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Thread: brute force vs dictionary attacks

  1. #1
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    Default brute force vs dictionary attacks

    Dear All
    i am in the middle of trying to break into my bt homehub 2 router using SPA2 psk.
    i have successfully got a handshake.
    however i am having problems as the key that it comes with is by default a random 8 character upper case letters and numbers.
    my questions are as follows:
    1)when brute forcing do i need a dictionary file?
    2)will the cracking program (aircrack or equivilent) have an option of only trying 8 character passwords?
    many thanks
    Yoma

  2. #2
    Member CKing's Avatar
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    Default Re: brute force vs dictionary attacks

    You don't need a dictionary for a brute force attack. I would suggest using crunch to pipe the combinations to pyrit or aircrack IF an attack like this was feasible. 36 possible chars at 8 chars long results in 2 821 109 907 456 possible combinations. I would suggest having a friend set the WPA PSK password to something out of the dictionary. Then you can try every word out of the dictionary to find the password.
    A true gentleman, a good hearty guy.

  3. #3
    My life is this forum Snayler's Avatar
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    Default Re: brute force vs dictionary attacks

    I believe those passwords are hexadecimal. Meaning that we would have 4 294 967 296 possible combinations (16char^8).

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    Default Re: brute force vs dictionary attacks

    Quote Originally Posted by Snayler View Post
    I believe those passwords are hexadecimal. Meaning that we would have 4 294 967 296 possible combinations (16char^8).
    Google seems to agree. Looks like an sha-1 is used to derive the key from the serial number. I stand corrected, 4 billion passwords would be feasible for a well equipped modern computer.
    A true gentleman, a good hearty guy.

  5. #5
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    Default Re: brute force vs dictionary attacks

    Quote Originally Posted by CKing View Post
    Google seems to agree. Looks like an sha-1 is used to derive the key from the serial number. I stand corrected, 4 billion passwords would be feasible for a well equipped modern computer.
    At 100,000 keys per second it would still take 11 hours to do a 8 char hex bruteforce, So assuming a modern day cpu can do 3000-4000 keys per second I am not sure I would consider that feasible.

  6. #6
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    Default Re: brute force vs dictionary attacks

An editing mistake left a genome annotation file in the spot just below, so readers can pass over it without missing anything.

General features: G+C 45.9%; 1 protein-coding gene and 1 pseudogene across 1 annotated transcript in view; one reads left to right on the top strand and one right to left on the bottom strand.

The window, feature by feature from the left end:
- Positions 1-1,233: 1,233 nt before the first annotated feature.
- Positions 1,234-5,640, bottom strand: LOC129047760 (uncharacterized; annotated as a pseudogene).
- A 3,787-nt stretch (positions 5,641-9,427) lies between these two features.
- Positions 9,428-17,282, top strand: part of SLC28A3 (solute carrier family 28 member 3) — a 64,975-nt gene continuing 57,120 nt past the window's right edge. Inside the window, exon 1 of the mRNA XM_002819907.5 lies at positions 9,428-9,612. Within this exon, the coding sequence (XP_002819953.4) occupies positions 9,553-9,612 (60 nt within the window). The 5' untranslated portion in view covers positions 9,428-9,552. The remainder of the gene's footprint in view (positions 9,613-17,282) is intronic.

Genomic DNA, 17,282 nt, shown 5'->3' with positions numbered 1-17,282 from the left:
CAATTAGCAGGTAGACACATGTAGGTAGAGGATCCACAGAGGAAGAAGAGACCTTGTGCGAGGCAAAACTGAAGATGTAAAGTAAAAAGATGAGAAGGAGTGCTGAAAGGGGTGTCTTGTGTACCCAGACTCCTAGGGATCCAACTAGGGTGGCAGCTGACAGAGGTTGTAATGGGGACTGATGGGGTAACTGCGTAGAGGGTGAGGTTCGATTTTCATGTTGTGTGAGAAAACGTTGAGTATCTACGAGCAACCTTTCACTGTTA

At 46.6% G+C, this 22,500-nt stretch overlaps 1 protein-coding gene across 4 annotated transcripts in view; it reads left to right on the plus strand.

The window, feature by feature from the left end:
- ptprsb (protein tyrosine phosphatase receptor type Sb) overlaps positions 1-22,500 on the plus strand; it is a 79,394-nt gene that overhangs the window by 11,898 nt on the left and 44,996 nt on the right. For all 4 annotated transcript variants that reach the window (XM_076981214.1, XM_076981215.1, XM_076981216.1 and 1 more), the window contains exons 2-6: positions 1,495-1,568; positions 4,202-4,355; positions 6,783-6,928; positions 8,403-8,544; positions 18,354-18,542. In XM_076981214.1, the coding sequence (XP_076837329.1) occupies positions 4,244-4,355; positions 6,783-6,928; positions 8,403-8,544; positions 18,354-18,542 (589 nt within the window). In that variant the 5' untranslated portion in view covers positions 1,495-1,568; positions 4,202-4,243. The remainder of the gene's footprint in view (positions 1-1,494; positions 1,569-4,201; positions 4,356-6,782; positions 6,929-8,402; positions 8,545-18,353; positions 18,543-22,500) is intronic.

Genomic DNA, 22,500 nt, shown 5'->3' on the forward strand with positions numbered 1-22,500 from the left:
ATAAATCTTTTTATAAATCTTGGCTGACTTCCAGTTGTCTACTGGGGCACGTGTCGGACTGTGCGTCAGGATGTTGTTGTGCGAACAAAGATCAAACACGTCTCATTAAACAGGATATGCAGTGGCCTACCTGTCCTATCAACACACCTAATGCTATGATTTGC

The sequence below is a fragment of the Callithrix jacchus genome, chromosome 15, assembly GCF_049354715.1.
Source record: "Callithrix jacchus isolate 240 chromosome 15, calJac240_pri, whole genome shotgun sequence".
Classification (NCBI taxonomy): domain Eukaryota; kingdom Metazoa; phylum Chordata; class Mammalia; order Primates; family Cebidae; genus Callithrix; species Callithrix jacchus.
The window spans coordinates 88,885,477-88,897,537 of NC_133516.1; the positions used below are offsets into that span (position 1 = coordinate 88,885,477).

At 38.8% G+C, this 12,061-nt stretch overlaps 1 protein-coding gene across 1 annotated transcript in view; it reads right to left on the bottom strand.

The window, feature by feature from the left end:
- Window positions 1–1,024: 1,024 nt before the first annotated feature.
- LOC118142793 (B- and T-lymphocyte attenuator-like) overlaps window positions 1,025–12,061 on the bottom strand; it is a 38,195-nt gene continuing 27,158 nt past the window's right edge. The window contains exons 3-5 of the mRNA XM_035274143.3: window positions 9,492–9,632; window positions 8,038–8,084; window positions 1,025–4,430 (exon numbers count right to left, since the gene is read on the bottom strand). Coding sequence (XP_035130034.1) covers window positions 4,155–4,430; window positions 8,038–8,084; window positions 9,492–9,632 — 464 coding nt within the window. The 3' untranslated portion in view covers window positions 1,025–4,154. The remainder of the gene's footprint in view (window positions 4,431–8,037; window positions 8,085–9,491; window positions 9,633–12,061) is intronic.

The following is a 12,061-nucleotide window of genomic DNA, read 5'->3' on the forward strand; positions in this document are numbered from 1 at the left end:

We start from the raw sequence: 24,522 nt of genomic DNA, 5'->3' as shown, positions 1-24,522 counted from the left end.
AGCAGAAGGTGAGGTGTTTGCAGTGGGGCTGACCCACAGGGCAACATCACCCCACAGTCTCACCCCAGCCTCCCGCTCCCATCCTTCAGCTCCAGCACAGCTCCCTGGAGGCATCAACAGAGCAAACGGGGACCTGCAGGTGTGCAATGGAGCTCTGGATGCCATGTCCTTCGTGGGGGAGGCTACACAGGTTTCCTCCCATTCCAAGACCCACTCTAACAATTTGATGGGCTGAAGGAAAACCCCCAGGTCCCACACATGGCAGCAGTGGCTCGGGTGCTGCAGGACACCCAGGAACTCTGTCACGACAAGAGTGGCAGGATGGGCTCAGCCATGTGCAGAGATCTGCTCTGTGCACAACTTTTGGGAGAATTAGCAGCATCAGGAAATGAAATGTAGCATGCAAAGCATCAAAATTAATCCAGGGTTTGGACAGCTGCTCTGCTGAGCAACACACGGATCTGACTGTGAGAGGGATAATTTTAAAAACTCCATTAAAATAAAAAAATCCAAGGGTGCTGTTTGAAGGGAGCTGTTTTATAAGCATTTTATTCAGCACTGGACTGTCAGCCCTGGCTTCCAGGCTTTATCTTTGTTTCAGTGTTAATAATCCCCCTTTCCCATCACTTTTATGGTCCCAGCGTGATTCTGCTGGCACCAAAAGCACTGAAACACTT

Quote Originally Posted by purehate View Post
    At 100,000 keys per second it would still take 11 hours to do a 8 char hex bruteforce, So assuming a modern day cpu can do 3000-4000 keys per second I am not sure I would consider that feasible.
    What if we were to throw a gtx 295 or similar into the mix? My ballpark estimate is 2 to 2 1/2 days. I consider that feasible considering that this is a standard setup that most people accept as secure(their website makes the claim that its "almost impossible to crack") My viewpoint is that any gamer skiddie with a decent gpu can move to his new flat and have almost guaranteed access to one of these default setups, since I gather that this is fairly common AP across the pond(would the op like to enlighten us?) I would actually consider this a fairly significant security risk.

    sources
    The New BT Home Hub
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    Default Re: brute force vs dictionary attacks

    Quote Originally Posted by CKing View Post
    since I gather that this is fairly common AP across the pond(would the op like to enlighten us?) I would actually consider this a fairly significant security risk.
    yes this is an incredibly common AP here over the pond infact in my average housing area HALF of all AP are BT homehubs.
    all with wpa encryption.

    the time it would take is feasable but how do i pipe crunch to aircrack and how would i tell it to produce only 8 character hex keys?

    the key is the default one on the homehub, in this case i feel i dont need to get a friend to set it as i can remain unbiased.


    cheers
    Yoma

  8. #8
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    Default Re: brute force vs dictionary attacks

    I dont suggest aircrack, what sort of hardware are you running? A powerful GPU will be the only thing making this attack feasible. In any case the crunch command would look something like this:
    Code:
    ./crunch 8 8 1234567890ABCDEF
    This will create all 8 char passwords with hex chars.
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  9. #9
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    Default Re: brute force vs dictionary attacks

    ./crunch 8 8 1234567890ABCDEF

    EXACTLY what I'm looking for! TY!



    But how exactly would you use this? Just put this where you would normal, say, use JTR?

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    Default Re: brute force vs dictionary attacks

    i am using hardware that will take 52 hours to crack the key!
    which is not a problem as the laptop in question can just sit in the corner working away.
    however would i have to first generate a wordslist using crunch or can i get crunch to basically directly feed the keys into aircrack without the need for the use of a large dictionary?
    how big would this dictionary be?
    cheers
    yoma

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